Mike Sokol
1 month ago
Reply to  Billh42

Solar installations are a little more complicated than simply slapping on some panels and running wires. To begin with, there needs to be overall engineering design to make sure all the various components play nice together.

Richard Hughes
1 month ago

My Norcold Fridge recently started giving the red flashing light of death. One scenario said, my OEM solar panel had a boosted the voltage and caused an overload to the fridge. Not sure if that is right,, but no repair person listed on the Norcold site would touch it. I had to buy a dorm room fridge and head for home where a local company will do the work. So much for the summer vacation.

Mike Sokol
1 month ago
Reply to  Richard Hughes

Solar panels make a pretty high voltage under full sunlight, so it’s dangerous to connect them directly to your battery without a charge controller. There’s a lot of solar installs that aren’t done properly. Guess I need to write a new series of articles.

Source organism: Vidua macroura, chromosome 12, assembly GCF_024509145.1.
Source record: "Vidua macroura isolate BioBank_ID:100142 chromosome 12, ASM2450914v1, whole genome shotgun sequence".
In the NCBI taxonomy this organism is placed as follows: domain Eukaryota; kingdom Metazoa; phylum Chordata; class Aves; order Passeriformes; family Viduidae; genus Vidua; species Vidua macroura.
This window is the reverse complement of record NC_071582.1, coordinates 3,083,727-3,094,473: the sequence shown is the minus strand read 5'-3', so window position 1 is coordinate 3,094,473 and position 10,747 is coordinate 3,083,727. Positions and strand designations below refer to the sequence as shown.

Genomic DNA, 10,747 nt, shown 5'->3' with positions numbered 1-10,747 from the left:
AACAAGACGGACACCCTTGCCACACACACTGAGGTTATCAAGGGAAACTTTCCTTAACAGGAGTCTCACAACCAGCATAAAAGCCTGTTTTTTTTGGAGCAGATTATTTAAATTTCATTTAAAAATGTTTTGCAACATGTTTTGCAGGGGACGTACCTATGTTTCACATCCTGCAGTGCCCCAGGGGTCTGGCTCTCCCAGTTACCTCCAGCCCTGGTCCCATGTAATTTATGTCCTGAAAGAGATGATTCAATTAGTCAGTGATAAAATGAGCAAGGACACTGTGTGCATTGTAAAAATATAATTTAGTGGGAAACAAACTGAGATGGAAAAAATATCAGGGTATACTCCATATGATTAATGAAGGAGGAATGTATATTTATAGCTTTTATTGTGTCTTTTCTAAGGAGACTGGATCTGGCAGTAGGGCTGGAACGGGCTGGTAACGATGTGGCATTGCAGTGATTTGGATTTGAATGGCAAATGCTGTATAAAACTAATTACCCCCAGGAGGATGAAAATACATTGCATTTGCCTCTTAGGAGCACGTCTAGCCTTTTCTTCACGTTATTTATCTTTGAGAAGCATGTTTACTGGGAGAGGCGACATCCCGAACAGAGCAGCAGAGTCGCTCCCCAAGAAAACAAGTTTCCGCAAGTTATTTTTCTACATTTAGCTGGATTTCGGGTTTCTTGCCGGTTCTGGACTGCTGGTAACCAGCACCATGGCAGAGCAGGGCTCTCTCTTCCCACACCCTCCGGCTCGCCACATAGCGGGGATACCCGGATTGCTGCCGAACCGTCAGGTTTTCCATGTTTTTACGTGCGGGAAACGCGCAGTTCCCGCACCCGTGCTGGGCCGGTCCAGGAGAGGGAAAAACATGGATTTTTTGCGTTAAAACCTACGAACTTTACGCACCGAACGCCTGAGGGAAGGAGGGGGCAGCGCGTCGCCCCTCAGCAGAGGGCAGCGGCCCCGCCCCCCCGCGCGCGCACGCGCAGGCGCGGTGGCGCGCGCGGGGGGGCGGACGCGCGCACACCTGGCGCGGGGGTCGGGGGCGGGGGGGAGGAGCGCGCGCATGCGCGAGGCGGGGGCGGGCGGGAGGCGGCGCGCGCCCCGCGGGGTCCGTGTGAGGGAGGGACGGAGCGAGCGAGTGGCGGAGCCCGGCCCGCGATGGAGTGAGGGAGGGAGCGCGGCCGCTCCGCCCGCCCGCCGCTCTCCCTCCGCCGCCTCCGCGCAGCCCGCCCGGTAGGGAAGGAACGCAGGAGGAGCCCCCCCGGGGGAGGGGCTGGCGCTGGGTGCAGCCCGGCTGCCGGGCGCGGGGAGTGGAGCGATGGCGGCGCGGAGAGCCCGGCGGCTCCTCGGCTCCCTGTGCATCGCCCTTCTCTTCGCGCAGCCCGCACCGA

Bob Weinfurt
1 month ago

I regularly use my vintage 6 amp charger on 12 volt car, lawnmower, and my RVs lead acid batteries. I frequently check the current and voltage. When the voltage reaches 15 and the amperage has dropped down to 1 or 2, I deem the battery as fully charged and remove it from the charger. I’ve been doing it this way for many years and my batteries have always performed well and lasted longer than the amount of time they were advertised to last. I rarely have to add water to them.
Sure, it takes some effort on my part but the batteries don’t get heated and overcharged.

Mike Sokol
1 month ago
Reply to  Bob Weinfurt

As long as you monitor the battery voltage that works just fine. But I have reports from RV owners who used a two-stage charger on their house batteries over the winter, and in the spring found they had boiled the acid out of the batteries, destroying the floor of the battery compartment.

Bob Weinfurt
1 month ago
Reply to  Mike Sokol

I charge the batteries once a month or so over the winter.
My motorhome is 44 years old. I like the simplicity of the older units.